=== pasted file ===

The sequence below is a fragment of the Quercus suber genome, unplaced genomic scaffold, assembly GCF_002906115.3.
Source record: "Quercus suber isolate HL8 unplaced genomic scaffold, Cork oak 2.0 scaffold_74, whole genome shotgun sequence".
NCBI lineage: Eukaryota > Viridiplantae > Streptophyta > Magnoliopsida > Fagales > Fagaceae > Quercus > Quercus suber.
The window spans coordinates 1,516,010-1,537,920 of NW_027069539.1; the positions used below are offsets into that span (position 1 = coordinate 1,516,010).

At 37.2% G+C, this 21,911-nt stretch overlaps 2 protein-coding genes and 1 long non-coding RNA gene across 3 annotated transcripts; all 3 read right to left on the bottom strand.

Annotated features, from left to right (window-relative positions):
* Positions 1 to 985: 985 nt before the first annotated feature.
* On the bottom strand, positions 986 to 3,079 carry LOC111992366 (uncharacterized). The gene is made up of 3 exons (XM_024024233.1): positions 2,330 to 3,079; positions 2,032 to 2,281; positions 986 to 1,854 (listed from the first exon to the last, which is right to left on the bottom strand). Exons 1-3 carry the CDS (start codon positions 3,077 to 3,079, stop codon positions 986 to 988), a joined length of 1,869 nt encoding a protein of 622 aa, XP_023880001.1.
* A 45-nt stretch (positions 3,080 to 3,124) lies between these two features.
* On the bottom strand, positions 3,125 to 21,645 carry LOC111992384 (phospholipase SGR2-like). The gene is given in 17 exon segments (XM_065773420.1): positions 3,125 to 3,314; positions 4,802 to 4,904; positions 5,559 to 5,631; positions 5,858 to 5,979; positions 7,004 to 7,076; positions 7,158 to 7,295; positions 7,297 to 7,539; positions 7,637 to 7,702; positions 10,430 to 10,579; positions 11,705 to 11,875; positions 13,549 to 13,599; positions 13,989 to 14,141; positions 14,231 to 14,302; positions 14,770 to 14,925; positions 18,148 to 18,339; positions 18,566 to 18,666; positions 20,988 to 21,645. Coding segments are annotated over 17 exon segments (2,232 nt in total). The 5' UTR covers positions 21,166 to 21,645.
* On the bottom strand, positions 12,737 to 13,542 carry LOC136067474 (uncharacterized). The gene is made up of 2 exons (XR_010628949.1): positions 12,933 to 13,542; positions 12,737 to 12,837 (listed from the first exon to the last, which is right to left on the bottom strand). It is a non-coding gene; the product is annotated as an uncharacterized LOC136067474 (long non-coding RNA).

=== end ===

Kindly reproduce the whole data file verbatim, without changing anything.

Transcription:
The sequence below is a fragment of the Quercus suber genome, unplaced genomic scaffold, assembly GCF_002906115.3.
Source record: "Quercus suber isolate HL8 unplaced genomic scaffold, Cork oak 2.0 scaffold_74, whole genome shotgun sequence".
NCBI lineage: Eukaryota > Viridiplantae > Streptophyta > Magnoliopsida > Fagales > Fagaceae > Quercus > Quercus suber.
The window spans coordinates 1,516,010-1,537,920 of NW_027069539.1; the positions used below are offsets into that span (position 1 = coordinate 1,516,010).

At 37.2% G+C, this 21,911-nt stretch overlaps 2 protein-coding genes and 1 long non-coding RNA gene across 3 annotated transcripts; all 3 read right to left on the bottom strand.

Annotated features, from left to right (window-relative positions):
* Positions 1 to 985: 985 nt before the first annotated feature.
* On the bottom strand, positions 986 to 3,079 carry LOC111992366 (uncharacterized). The gene is made up of 3 exons (XM_024024233.1): positions 2,330 to 3,079; positions 2,032 to 2,281; positions 986 to 1,854 (listed from the first exon to the last, which is right to left on the bottom strand). Exons 1-3 carry the CDS (start codon positions 3,077 to 3,079, stop codon positions 986 to 988), a joined length of 1,869 nt encoding a protein of 622 aa, XP_023880001.1.
* A 45-nt stretch (positions 3,080 to 3,124) lies between these two features.
* On the bottom strand, positions 3,125 to 21,645 carry LOC111992384 (phospholipase SGR2-like). The gene is given in 17 exon segments (XM_065773420.1): positions 3,125 to 3,314; positions 4,802 to 4,904; positions 5,559 to 5,631; positions 5,858 to 5,979; positions 7,004 to 7,076; positions 7,158 to 7,295; positions 7,297 to 7,539; positions 7,637 to 7,702; positions 10,430 to 10,579; positions 11,705 to 11,875; positions 13,549 to 13,599; positions 13,989 to 14,141; positions 14,231 to 14,302; positions 14,770 to 14,925; positions 18,148 to 18,339; positions 18,566 to 18,666; positions 20,988 to 21,645. Coding segments are annotated over 17 exon segments (2,232 nt in total). The 5' UTR covers positions 21,166 to 21,645.
* On the bottom strand, positions 12,737 to 13,542 carry LOC136067474 (uncharacterized). The gene is made up of 2 exons (XR_010628949.1): positions 12,933 to 13,542; positions 12,737 to 12,837 (listed from the first exon to the last, which is right to left on the bottom strand). It is a non-coding gene; the product is annotated as an uncharacterized LOC136067474 (long non-coding RNA).